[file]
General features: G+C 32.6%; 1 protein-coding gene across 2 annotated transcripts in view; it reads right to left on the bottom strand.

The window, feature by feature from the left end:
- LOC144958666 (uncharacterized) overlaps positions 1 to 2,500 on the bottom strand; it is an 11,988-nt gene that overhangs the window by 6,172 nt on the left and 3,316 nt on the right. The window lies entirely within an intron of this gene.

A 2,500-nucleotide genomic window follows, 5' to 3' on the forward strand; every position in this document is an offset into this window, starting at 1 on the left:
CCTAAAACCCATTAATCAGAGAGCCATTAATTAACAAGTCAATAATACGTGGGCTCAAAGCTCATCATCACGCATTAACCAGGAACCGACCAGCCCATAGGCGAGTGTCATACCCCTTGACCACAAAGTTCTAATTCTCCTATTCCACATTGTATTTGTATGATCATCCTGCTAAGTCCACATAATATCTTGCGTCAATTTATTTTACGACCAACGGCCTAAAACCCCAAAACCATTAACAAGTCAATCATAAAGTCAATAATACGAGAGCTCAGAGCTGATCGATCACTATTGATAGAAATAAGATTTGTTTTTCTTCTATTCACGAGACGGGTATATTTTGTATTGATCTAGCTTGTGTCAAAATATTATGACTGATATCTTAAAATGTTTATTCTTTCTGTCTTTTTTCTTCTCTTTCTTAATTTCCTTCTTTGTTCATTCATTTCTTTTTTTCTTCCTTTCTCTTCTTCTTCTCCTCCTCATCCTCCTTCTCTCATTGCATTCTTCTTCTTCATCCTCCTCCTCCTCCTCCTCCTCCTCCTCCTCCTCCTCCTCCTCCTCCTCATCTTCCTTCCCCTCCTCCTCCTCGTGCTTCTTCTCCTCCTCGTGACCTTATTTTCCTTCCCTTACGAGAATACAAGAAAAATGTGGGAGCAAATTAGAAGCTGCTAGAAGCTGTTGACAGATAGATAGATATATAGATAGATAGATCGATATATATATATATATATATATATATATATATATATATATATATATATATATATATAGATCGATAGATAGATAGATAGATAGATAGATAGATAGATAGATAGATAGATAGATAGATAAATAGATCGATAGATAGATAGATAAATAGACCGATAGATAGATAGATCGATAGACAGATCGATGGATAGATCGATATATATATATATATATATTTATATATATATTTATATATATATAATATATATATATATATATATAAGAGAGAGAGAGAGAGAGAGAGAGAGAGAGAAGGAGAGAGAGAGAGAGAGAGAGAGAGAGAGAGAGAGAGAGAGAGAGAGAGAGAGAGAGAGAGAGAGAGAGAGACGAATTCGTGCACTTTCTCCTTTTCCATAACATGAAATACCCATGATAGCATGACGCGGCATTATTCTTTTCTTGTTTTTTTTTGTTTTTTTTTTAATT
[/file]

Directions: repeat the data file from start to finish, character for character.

General features: G+C 32.6%; 1 protein-coding gene across 2 annotated transcripts in view; it reads right to left on the bottom strand.

The window, feature by feature from the left end:
- LOC144958666 (uncharacterized) overlaps positions 1 to 2,500 on the bottom strand; it is an 11,988-nt gene that overhangs the window by 6,172 nt on the left and 3,316 nt on the right. The window lies entirely within an intron of this gene.

A 2,500-nucleotide genomic window follows, 5' to 3' on the forward strand; every position in this document is an offset into this window, starting at 1 on the left:
CCTAAAACCCATTAATCAGAGAGCCATTAATTAACAAGTCAATAATACGTGGGCTCAAAGCTCATCATCACGCATTAACCAGGAACCGACCAGCCCATAGGCGAGTGTCATACCCCTTGACCACAAAGTTCTAATTCTCCTATTCCACATTGTATTTGTATGATCATCCTGCTAAGTCCACATAATATCTTGCGTCAATTTATTTTACGACCAACGGCCTAAAACCCCAAAACCATTAACAAGTCAATCATAAAGTCAATAATACGAGAGCTCAGAGCTGATCGATCACTATTGATAGAAATAAGATTTGTTTTTCTTCTATTCACGAGACGGGTATATTTTGTATTGATCTAGCTTGTGTCAAAATATTATGACTGATATCTTAAAATGTTTATTCTTTCTGTCTTTTTTCTTCTCTTTCTTAATTTCCTTCTTTGTTCATTCATTTCTTTTTTTCTTCCTTTCTCTTCTTCTTCTCCTCCTCATCCTCCTTCTCTCATTGCATTCTTCTTCTTCATCCTCCTCCTCCTCCTCCTCCTCCTCCTCCTCCTCCTCCTCCTCCTCCTCATCTTCCTTCCCCTCCTCCTCCTCGTGCTTCTTCTCCTCCTCGTGACCTTATTTTCCTTCCCTTACGAGAATACAAGAAAAATGTGGGAGCAAATTAGAAGCTGCTAGAAGCTGTTGACAGATAGATAGATATATAGATAGATAGATCGATATATATATATATATATATATATATATATATATATATATATATATATATATATATAGATCGATAGATAGATAGATAGATAGATAGATAGATAGATAGATAGATAGATAGATAGATAAATAGATCGATAGATAGATAGATAAATAGACCGATAGATAGATAGATCGATAGACAGATCGATGGATAGATCGATATATATATATATATATATTTATATATATATTTATATATATATAATATATATATATATATATATAAGAGAGAGAGAGAGAGAGAGAGAGAGAGAGAAGGAGAGAGAGAGAGAGAGAGAGAGAGAGAGAGAGAGAGAGAGAGAGAGAGAGAGAGAGAGAGAGAGAGAGAGACGAATTCGTGCACTTTCTCCTTTTCCATAACATGAAATACCCATGATAGCATGACGCGGCATTATTCTTTTCTTGTTTTTTTTTGTTTTTTTTTTAATT